The health care system is broken. Physician burnout is at an all-time high. Patients don’t trust us. If you ask any medical student today, they will have heard at least one of these statements from their educators, often coupled with the phrase: We don’t know how to solve it, but your generation will find the solution. While meant as encouragement, these statements paint a gruesome future for the health professions we are about to enter. Never before have we seen the U.S. health care system more strained than with the alarming global spread of COVID-19.
As most universities and colleges attempt to navigate a brave new frontier of online education, health professional students are in a unique position, given that there are few virtual substitutes for patient care. To master the skills we will need as future physicians, we model our actions and behaviors on those of our teachers, mentors, and leaders. This opportunity allows us to observe from within the system the responses to this global health crisis.
In the midst of the unforeseen response to COVID-19, we have witnessed mass hysteria, a lack of medical supplies and personal protective equipment, and constantly changing policies. No one is more affected by this than clinicians making their best efforts to implement near-daily changes to institutional protocols in a fear-filled, uncertain environment. What’s worse is that these changes are being implemented in an already deeply inefficient system. As Dr. Atul Gawande describes, levels of burnout, depression, and suicidal ideation in physicians are double or triple that of other professions. Medical students envision a bleak future as they encounter a cumbersome electronic medical record, fee-for-service health care, and bureaucratic structures as problems that our generation is left to fix. The further strain put on this system by the flexibility the present pandemic is requiring reminds us that we have not been set up to deal with this. Medical students don’t know enough about how to solve it, just enough to know to be worried.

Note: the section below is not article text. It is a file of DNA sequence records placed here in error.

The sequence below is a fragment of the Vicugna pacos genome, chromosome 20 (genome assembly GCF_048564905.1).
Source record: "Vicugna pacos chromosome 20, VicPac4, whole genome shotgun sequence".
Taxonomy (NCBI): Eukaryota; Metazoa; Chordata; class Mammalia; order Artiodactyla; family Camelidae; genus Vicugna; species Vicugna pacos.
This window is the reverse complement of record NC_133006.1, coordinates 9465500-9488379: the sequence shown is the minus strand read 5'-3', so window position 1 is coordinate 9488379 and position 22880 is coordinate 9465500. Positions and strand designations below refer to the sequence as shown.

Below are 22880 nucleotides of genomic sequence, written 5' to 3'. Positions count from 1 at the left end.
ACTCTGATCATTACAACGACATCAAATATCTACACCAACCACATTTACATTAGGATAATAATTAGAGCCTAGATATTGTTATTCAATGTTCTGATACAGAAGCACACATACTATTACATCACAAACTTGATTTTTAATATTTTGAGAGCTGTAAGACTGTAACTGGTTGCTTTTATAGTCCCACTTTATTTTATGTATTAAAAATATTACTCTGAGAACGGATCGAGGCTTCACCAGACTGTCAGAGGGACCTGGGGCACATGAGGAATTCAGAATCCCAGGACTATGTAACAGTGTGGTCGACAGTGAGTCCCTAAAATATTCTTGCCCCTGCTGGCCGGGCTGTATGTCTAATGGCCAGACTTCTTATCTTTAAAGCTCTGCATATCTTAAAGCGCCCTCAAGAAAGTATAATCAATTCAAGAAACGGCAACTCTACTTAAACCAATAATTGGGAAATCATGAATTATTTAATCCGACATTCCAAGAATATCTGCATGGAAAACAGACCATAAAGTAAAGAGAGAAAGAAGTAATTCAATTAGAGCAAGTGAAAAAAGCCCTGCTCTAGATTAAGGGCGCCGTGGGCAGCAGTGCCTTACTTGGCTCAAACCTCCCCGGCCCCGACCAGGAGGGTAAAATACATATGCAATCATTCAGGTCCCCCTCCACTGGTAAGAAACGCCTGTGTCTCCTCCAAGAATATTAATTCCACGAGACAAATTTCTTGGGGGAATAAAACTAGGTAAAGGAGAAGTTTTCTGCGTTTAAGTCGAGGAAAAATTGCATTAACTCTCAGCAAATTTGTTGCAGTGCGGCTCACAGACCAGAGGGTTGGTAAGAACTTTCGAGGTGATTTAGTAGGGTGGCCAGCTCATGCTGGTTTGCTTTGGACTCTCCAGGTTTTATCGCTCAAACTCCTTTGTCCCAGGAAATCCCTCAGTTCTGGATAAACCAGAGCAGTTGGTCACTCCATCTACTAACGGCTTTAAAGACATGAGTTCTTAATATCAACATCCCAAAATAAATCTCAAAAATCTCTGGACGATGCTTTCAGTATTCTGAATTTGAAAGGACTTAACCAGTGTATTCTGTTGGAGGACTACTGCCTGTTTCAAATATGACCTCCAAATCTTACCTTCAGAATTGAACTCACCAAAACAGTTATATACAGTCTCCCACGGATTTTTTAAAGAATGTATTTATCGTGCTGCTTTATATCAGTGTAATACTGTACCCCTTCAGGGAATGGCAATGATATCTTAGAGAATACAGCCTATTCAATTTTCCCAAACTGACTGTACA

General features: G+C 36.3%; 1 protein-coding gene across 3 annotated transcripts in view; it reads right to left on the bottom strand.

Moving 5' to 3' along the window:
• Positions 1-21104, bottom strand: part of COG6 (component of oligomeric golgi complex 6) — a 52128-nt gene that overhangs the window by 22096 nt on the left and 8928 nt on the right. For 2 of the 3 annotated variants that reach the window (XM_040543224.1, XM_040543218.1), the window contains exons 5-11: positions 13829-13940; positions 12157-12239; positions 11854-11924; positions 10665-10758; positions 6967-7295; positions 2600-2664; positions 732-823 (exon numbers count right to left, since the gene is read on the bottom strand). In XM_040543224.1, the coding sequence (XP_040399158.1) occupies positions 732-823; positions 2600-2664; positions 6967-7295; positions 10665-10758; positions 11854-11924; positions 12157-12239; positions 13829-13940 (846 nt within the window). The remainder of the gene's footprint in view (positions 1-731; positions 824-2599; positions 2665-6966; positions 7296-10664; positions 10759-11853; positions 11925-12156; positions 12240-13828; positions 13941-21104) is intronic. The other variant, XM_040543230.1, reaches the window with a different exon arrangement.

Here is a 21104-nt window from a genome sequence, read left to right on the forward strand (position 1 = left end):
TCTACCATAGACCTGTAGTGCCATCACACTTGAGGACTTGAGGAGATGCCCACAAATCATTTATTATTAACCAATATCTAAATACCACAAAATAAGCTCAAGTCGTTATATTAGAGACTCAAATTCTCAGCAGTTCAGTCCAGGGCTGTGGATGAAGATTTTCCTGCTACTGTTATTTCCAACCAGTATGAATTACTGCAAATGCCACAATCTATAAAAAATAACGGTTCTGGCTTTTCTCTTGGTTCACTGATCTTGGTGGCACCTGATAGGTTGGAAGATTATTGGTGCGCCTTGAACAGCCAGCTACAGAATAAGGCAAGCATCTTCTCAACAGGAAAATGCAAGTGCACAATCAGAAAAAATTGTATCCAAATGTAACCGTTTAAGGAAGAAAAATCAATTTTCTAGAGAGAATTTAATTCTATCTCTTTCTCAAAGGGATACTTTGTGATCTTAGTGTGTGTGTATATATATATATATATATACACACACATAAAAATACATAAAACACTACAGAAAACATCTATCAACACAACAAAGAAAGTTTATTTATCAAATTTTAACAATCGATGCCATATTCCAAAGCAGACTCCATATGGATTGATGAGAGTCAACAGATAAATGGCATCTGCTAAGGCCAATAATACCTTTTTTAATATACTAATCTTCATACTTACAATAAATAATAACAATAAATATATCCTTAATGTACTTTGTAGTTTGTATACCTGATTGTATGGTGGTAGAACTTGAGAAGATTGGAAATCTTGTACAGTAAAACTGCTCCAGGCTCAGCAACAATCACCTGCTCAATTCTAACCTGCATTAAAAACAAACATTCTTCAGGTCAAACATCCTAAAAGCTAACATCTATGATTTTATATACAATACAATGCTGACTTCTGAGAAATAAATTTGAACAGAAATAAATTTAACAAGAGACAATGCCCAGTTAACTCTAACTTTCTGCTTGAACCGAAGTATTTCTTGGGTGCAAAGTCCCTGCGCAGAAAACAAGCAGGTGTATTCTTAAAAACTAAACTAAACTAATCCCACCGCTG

The advice given by our mentors, to wash our hands, stay healthy, and to remain compassionate and understanding in this time of uncertainty, while well-meaning, does not address the true anxiety engendered by the COVID-19 pandemic. What we really need, and what our patients are looking for, are examples of leadership–to be given action to take in the face of such adversities and appropriate strategies to turn to when uncertainty becomes overwhelming. The worst action is none at all.
Oddly enough, providers can use this opportunity to rebuild trust with the medical system, the community, and each other. Limited in our capacity to help in direct patient care (yet), medical students can play a vital role in driving that trust by being liaisons to the greater community. By putting together solutions, students can set a precedent for future disasters that threaten the human condition.
Several students have done just that. For example, Jasmine Chigbu, a second-year medical student, responded to the rapid removal of students from college campuses by creating a COVID-19 Resource Database to support students during the pandemic. Medical student bodies around the country are also coordinating efforts to provide child care, do phone screenings for patients, and reschedule canceled appointments. Individual students have also taken action by being a resource for accurate information on social media, advocating for physical distancing, and the public health significance of doing so. This collective response, prompted by our desire to be useful in a time where our education and its near and distant future is in flux, highlights the ways we might help in a time and place where we otherwise feel entirely helpless.
A message from some of our teachers and mentors provided both an encouragement and a challenge: “[We] encourage you to take time to consider your future roles to care for vulnerable people wherever they might live. This is a privilege of our chosen profession … What creative ways can you envision to enhance your learning, as well as the learning of your classmates right now? [We] look forward to hearing stories of educational innovation and creativity as we all go through this time together.”
We do not have to continue to blame external forces for the stresses upon us now. By organizing, mobilizing, and finding solutions to the problems facing us and our adopted community today, we can meet the current challenge to be of help, however we can. Perhaps, in this way, we can stop making pandemics a future generation’s problem to solve, and instead become the leaders we once needed ourselves.
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